The Chair of the Council
The Council elects its Chair and Vice Chair each year. Currently the Chair is Cllr Nigel Taylor and the Vice Chair is Cllr Mark Keating.
The role of the Chair, and in their absence, the Vice-Chair, is
- to uphold and promote the purposes of the Constitution, and to interpret the Constitution when necessary
- to preside over meetings of the Council so that its business can be carried out efficiently and with regard to the rights of councillors and the interests of the community
- to ensure that the Council meeting is a forum for the debate of matters of concern to the local community and the place at which members who are not on the Executive Board are able to hold the Board to account
- to promote public involvement in the Council’s activities
- to be the conscience of the Council
- to attend such civic and ceremonial functions as the Council and he or she determines appropriate
For more information about the Chair or Vice Chair of the Council please contact:
Somerset County Council,
Phone 01823 357628
The Lord-Lieutenant of Somerset
Her Majesty’s Lord-Lieutenant of a county is an Honorary Officer appointed by the Queen on the advice of the Prime Minister. He or she is the permanent representative of the Crown in that county and normally serves until retirement at between 70 and 75 years of age.
Somerset Lieutenancy covers the historic county of Somerset (that is the areas administered by Bath and North East Somerset, North Somerset, and Somerset County Councils). The total population of these areas at the last census was 908,700.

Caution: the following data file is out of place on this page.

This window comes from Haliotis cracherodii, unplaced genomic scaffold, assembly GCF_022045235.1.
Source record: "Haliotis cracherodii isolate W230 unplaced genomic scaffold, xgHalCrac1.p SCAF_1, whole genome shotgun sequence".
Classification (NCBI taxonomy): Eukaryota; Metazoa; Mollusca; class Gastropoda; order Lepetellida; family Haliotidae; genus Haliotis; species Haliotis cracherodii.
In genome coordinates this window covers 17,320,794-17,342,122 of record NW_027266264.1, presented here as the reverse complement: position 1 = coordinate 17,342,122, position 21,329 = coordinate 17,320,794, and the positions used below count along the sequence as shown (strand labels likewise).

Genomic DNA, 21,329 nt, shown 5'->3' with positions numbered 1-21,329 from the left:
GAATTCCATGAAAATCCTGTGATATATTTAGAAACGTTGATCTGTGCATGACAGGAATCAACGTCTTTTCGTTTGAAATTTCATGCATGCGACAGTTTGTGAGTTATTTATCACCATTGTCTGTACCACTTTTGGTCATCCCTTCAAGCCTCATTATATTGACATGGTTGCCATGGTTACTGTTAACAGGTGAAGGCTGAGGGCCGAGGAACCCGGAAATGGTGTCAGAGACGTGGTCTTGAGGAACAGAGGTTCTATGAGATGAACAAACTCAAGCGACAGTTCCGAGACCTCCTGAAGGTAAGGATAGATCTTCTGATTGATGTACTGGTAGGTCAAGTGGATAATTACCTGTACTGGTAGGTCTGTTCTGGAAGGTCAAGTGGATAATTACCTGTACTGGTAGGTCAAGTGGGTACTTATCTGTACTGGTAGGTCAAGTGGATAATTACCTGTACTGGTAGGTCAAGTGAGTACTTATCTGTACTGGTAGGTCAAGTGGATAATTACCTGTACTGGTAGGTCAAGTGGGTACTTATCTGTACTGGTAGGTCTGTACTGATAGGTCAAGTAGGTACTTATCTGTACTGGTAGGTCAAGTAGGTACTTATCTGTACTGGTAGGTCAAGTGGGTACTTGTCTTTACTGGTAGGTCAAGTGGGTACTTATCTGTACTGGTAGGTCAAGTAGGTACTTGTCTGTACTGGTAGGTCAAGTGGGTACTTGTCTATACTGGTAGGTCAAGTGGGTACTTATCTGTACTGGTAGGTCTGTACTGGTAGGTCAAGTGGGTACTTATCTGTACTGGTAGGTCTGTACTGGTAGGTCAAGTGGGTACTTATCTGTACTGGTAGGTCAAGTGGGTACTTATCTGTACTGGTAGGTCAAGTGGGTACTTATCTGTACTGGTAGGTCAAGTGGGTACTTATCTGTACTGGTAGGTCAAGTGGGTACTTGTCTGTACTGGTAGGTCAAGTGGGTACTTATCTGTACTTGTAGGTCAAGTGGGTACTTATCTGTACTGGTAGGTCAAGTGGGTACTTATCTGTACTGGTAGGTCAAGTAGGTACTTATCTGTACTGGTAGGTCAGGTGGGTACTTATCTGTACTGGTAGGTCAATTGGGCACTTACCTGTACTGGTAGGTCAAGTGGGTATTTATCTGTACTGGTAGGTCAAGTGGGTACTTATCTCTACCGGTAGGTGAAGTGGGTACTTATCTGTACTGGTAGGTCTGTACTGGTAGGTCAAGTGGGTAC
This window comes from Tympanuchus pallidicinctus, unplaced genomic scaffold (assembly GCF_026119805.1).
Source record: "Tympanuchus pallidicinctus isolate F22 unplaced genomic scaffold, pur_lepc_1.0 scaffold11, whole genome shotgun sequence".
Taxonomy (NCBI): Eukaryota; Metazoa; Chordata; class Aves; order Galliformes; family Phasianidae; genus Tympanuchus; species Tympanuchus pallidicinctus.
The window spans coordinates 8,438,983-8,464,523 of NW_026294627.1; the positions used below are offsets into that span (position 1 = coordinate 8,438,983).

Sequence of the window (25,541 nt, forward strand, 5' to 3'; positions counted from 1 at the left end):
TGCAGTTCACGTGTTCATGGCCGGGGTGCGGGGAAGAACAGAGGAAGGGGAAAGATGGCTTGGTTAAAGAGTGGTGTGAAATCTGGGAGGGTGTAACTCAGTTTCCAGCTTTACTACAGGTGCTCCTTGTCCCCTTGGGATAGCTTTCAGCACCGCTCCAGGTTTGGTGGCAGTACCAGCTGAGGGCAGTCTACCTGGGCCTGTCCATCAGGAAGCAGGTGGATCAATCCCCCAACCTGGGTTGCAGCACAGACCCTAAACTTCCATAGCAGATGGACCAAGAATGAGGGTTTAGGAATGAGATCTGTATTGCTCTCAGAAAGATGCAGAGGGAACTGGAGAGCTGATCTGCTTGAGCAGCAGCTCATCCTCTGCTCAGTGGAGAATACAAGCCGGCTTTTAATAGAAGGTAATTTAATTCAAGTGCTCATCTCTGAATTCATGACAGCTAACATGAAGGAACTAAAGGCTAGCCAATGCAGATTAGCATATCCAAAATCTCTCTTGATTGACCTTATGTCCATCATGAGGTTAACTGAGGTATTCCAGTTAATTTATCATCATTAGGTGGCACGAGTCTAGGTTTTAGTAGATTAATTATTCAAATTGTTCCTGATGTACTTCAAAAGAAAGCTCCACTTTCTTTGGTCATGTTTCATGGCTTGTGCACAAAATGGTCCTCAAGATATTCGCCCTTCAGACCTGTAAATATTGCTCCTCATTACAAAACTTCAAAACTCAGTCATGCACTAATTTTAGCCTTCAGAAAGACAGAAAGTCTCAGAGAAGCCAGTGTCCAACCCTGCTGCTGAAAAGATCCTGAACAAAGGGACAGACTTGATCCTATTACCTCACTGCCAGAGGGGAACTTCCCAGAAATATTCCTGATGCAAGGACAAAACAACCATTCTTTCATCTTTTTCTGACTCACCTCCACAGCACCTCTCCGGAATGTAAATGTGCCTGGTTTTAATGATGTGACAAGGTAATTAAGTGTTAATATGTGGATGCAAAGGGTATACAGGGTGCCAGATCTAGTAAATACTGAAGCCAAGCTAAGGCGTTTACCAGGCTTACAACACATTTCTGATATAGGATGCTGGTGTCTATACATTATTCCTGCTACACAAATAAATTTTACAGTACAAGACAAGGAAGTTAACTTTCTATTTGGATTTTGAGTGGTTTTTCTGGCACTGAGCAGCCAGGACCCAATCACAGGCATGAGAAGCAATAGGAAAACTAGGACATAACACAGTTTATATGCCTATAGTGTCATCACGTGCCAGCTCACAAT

The Lord-Lieutenant of Somerset is
Mrs Annie Maw
The office dates from the reign of Henry VIII, and the Lord-Lieutenant was originally responsible for the maintenance of order and for local defence.
Nowadays the responsibilities of the Lord-Lieutenant include:
- All aspects of visits by members of the Royal Family, and escorting Royal Visitors
- Presentation of awards and medals on behalf of The Queen
- Representing The Queen at a variety of events
- Liaison with local units of the Royal Navy, Army and Royal Air Force, and with the reserve forces and cadets
- Participation in civic and voluntary activity within the Lieutenancy
- Advising on honours nominations
- Chairmanship of the Advisory Committee which recommends the appointment of magistrates to the Lord Chancellor
On ceremonial occasions male Lord-Lieutenants wear uniform, women a special badge.
The Lord-Lieutenant is supported by a Vice Lord-Lieutenant and by Deputy Lieutenants, who she appoints from people who have rendered particular service to the county in a variety of ways, the number depending on the size of population. There are normally between 30 and 40 Deputy Lieutenants.
You can get more information from
Phone 01823 356726
or Julia Knight
Phone 01823 355509
The High Sheriff of Somerset
The High Sheriff of Somerset is
As a consequence of Covid19 the High Sheriff declaration this year was recorded and streamed on Wells Cathedral’s You Tube channel, as opposed to guests attending at the Cathedral. Watch the declaration.
The Office of High Sheriff is at least 1000 years old, having its roots in Saxon times, before the Norman Conquest. It is the oldest continuous secular office under the Crown. Originally, the office held many of the powers now vested in HM Lord-Lieutenants, High Court Judges, Magistrates, local authorities, Coroners and even the Inland Revenue.